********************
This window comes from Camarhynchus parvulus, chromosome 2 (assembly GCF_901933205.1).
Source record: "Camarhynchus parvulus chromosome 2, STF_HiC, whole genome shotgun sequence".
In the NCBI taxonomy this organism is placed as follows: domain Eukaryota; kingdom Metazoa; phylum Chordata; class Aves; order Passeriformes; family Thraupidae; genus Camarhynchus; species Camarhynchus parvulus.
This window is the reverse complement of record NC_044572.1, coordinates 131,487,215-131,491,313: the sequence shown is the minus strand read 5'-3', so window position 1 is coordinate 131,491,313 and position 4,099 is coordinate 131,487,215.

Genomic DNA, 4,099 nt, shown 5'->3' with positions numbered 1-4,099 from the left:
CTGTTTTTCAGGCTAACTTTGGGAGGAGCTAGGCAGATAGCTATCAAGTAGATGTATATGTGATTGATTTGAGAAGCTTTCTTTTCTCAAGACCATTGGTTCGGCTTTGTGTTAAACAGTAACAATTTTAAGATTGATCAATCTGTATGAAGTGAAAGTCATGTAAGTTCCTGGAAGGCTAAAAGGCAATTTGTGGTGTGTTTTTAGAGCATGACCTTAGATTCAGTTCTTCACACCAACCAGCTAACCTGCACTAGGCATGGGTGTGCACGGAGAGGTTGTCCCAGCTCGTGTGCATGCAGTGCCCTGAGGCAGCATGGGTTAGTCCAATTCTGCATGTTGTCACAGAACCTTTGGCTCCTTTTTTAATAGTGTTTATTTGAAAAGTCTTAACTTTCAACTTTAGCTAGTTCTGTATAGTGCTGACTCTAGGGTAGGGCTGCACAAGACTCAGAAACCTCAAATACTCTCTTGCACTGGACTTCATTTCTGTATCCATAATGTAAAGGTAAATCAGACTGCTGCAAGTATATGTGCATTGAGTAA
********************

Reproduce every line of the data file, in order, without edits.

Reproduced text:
This window comes from Camarhynchus parvulus, chromosome 2 (assembly GCF_901933205.1).
Source record: "Camarhynchus parvulus chromosome 2, STF_HiC, whole genome shotgun sequence".
In the NCBI taxonomy this organism is placed as follows: domain Eukaryota; kingdom Metazoa; phylum Chordata; class Aves; order Passeriformes; family Thraupidae; genus Camarhynchus; species Camarhynchus parvulus.
This window is the reverse complement of record NC_044572.1, coordinates 131,487,215-131,491,313: the sequence shown is the minus strand read 5'-3', so window position 1 is coordinate 131,491,313 and position 4,099 is coordinate 131,487,215.

Genomic DNA, 4,099 nt, shown 5'->3' with positions numbered 1-4,099 from the left:
CTGTTTTTCAGGCTAACTTTGGGAGGAGCTAGGCAGATAGCTATCAAGTAGATGTATATGTGATTGATTTGAGAAGCTTTCTTTTCTCAAGACCATTGGTTCGGCTTTGTGTTAAACAGTAACAATTTTAAGATTGATCAATCTGTATGAAGTGAAAGTCATGTAAGTTCCTGGAAGGCTAAAAGGCAATTTGTGGTGTGTTTTTAGAGCATGACCTTAGATTCAGTTCTTCACACCAACCAGCTAACCTGCACTAGGCATGGGTGTGCACGGAGAGGTTGTCCCAGCTCGTGTGCATGCAGTGCCCTGAGGCAGCATGGGTTAGTCCAATTCTGCATGTTGTCACAGAACCTTTGGCTCCTTTTTTAATAGTGTTTATTTGAAAAGTCTTAACTTTCAACTTTAGCTAGTTCTGTATAGTGCTGACTCTAGGGTAGGGCTGCACAAGACTCAGAAACCTCAAATACTCTCTTGCACTGGACTTCATTTCTGTATCCATAATGTAAAGGTAAATCAGACTGCTGCAAGTATATGTGCATTGAGTAA